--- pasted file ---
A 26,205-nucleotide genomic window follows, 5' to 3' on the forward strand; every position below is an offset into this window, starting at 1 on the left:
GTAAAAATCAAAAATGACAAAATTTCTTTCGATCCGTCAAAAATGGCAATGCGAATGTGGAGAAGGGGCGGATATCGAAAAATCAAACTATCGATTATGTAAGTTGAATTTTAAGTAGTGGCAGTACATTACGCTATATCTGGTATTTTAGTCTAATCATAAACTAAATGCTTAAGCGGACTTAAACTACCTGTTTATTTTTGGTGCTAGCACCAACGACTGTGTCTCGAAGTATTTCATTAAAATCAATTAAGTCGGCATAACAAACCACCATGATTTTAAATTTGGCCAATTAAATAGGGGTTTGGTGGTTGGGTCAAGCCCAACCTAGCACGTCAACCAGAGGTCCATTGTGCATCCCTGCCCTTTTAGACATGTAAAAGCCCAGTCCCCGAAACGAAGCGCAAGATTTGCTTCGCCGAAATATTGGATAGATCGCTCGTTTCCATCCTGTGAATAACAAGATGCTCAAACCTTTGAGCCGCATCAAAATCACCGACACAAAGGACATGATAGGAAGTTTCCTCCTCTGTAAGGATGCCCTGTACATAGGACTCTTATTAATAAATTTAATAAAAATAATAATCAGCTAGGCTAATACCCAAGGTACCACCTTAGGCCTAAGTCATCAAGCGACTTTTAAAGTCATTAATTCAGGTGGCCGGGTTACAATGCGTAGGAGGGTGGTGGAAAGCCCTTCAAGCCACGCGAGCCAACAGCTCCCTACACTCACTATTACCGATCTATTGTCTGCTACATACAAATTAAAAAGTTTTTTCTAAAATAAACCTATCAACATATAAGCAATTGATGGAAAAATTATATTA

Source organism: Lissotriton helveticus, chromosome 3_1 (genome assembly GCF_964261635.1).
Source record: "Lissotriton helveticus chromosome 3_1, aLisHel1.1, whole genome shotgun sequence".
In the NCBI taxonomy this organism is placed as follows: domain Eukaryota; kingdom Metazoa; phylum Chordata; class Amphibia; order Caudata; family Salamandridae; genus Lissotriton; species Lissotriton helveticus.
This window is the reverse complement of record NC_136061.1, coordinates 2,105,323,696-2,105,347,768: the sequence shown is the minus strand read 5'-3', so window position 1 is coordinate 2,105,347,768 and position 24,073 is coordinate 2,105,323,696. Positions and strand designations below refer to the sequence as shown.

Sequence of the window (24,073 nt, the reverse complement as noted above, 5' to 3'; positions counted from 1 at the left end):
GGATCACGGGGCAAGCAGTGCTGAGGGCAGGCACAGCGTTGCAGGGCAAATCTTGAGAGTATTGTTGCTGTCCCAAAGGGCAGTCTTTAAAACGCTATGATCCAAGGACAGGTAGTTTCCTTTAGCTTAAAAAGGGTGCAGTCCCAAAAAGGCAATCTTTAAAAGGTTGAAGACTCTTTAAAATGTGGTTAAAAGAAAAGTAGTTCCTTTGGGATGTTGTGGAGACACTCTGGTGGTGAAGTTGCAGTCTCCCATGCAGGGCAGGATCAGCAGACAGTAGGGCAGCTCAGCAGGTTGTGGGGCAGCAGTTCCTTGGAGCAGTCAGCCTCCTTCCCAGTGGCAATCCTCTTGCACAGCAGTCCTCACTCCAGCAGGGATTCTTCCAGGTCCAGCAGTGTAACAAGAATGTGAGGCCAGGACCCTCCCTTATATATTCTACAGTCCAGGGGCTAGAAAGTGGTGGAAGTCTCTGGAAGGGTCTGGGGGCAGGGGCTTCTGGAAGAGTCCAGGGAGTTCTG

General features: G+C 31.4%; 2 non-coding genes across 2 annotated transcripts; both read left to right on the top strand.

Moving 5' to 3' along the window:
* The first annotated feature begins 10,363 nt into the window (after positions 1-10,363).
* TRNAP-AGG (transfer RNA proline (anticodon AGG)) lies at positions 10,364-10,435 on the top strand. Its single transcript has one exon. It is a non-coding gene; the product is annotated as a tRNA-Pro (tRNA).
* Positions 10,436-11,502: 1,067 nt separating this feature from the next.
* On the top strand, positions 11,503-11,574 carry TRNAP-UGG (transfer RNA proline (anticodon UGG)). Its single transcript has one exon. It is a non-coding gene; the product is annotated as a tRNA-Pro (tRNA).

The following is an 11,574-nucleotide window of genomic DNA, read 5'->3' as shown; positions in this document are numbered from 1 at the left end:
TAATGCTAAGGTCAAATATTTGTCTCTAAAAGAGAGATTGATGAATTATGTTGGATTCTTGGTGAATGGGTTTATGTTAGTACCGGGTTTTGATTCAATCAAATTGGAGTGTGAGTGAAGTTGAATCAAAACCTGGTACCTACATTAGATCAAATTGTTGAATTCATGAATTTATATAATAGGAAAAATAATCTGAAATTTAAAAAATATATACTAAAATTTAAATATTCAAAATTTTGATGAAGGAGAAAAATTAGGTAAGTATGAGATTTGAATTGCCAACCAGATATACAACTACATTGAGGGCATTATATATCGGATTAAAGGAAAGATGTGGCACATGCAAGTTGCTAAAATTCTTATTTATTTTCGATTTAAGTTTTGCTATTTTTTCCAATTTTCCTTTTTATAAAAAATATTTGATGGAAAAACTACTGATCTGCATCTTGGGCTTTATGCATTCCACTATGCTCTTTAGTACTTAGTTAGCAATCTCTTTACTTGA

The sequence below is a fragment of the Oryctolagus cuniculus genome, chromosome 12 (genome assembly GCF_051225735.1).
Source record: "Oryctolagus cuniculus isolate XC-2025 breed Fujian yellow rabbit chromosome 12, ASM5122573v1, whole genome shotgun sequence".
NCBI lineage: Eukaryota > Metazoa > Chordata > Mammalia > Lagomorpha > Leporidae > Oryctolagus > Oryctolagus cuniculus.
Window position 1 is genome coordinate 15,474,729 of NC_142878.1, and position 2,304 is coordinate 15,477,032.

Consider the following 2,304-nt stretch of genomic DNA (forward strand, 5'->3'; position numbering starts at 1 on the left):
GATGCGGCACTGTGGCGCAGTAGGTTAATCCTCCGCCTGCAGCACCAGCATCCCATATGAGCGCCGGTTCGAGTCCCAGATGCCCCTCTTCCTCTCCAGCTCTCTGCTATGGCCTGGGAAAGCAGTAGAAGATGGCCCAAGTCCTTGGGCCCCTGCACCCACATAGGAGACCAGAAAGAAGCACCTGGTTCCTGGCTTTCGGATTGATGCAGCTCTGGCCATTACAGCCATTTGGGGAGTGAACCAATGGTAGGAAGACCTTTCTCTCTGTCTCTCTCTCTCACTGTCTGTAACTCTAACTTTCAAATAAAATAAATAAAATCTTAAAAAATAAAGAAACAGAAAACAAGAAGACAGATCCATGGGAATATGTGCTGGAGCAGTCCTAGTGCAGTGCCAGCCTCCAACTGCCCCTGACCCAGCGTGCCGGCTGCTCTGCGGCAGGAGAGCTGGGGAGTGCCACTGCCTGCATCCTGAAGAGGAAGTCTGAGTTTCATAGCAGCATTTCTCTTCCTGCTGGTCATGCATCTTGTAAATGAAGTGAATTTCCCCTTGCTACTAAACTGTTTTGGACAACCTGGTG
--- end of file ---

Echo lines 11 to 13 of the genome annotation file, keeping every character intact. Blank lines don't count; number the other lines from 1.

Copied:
* The first annotated feature begins 10,363 nt into the window (after positions 1-10,363).
* TRNAP-AGG (transfer RNA proline (anticodon AGG)) lies at positions 10,364-10,435 on the top strand. Its single transcript has one exon. It is a non-coding gene; the product is annotated as a tRNA-Pro (tRNA).
* Positions 10,436-11,502: 1,067 nt separating this feature from the next.